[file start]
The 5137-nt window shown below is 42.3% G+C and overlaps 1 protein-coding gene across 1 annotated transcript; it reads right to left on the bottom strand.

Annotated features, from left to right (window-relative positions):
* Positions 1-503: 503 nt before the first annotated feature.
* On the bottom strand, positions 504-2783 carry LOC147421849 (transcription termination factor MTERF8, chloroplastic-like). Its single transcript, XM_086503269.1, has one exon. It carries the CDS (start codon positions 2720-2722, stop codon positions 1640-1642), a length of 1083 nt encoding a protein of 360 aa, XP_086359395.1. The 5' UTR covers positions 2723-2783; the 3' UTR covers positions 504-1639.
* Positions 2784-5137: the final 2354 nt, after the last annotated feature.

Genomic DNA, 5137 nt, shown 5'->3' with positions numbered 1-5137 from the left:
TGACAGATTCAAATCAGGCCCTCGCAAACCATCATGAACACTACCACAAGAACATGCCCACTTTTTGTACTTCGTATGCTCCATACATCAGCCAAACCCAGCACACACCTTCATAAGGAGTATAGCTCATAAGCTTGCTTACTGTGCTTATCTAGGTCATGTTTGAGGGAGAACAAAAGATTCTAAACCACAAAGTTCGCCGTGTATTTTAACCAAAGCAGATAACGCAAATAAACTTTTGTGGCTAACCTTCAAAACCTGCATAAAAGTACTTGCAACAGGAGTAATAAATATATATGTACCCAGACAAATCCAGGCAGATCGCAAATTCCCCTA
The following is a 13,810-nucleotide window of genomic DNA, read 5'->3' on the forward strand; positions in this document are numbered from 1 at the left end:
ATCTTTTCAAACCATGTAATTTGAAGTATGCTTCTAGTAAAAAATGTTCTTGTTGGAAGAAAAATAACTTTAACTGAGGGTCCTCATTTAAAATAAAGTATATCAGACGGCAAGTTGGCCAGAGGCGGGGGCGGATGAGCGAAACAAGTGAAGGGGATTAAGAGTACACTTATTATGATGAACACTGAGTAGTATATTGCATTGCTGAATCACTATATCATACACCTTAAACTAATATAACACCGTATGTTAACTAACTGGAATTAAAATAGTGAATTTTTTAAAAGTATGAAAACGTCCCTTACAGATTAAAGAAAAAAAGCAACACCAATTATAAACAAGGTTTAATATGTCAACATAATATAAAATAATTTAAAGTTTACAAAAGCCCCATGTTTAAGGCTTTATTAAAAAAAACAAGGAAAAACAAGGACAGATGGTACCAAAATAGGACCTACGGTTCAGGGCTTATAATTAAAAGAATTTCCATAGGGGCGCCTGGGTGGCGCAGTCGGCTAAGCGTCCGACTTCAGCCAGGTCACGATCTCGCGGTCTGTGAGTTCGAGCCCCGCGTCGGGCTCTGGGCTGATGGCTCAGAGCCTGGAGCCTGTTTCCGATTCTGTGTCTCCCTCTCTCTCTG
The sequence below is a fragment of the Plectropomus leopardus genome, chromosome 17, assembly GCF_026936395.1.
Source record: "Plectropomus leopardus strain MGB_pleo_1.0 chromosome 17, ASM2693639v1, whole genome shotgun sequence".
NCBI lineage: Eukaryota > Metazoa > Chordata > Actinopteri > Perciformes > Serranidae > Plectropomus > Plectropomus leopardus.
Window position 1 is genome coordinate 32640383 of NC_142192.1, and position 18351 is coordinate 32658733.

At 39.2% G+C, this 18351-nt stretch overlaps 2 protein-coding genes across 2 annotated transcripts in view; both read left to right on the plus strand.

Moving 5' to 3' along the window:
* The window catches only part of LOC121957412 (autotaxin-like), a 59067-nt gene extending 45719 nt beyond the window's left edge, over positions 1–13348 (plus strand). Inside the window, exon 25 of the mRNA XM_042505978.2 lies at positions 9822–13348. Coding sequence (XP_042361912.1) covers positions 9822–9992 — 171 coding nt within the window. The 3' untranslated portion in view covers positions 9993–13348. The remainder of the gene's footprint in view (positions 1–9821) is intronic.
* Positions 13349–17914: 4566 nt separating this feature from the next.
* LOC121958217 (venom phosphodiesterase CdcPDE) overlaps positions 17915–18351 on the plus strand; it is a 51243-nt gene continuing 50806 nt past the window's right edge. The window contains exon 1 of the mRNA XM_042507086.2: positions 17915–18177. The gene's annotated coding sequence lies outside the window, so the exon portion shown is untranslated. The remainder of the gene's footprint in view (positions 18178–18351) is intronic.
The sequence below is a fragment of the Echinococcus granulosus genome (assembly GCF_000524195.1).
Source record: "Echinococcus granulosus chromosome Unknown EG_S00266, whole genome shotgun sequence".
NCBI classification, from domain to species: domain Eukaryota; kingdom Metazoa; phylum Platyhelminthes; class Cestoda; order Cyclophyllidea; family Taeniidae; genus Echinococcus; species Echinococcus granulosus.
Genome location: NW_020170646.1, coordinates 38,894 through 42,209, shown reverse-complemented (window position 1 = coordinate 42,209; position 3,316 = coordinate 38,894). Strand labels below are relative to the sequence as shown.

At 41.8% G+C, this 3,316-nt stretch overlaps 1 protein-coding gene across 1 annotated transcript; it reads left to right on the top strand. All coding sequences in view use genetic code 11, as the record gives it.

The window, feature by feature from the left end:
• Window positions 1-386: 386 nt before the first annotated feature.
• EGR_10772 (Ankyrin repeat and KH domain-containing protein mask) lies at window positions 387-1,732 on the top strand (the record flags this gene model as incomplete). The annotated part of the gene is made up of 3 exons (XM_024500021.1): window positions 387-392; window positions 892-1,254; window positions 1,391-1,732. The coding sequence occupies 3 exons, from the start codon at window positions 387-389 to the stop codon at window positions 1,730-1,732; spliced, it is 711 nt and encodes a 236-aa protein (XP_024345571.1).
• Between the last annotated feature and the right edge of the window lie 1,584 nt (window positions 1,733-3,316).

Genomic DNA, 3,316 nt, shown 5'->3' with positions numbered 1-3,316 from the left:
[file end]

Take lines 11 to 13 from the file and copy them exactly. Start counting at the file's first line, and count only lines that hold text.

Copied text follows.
Source record: "Plectropomus leopardus strain MGB_pleo_1.0 chromosome 17, ASM2693639v1, whole genome shotgun sequence".
NCBI lineage: Eukaryota > Metazoa > Chordata > Actinopteri > Perciformes > Serranidae > Plectropomus > Plectropomus leopardus.
Window position 1 is genome coordinate 32640383 of NC_142192.1, and position 18351 is coordinate 32658733.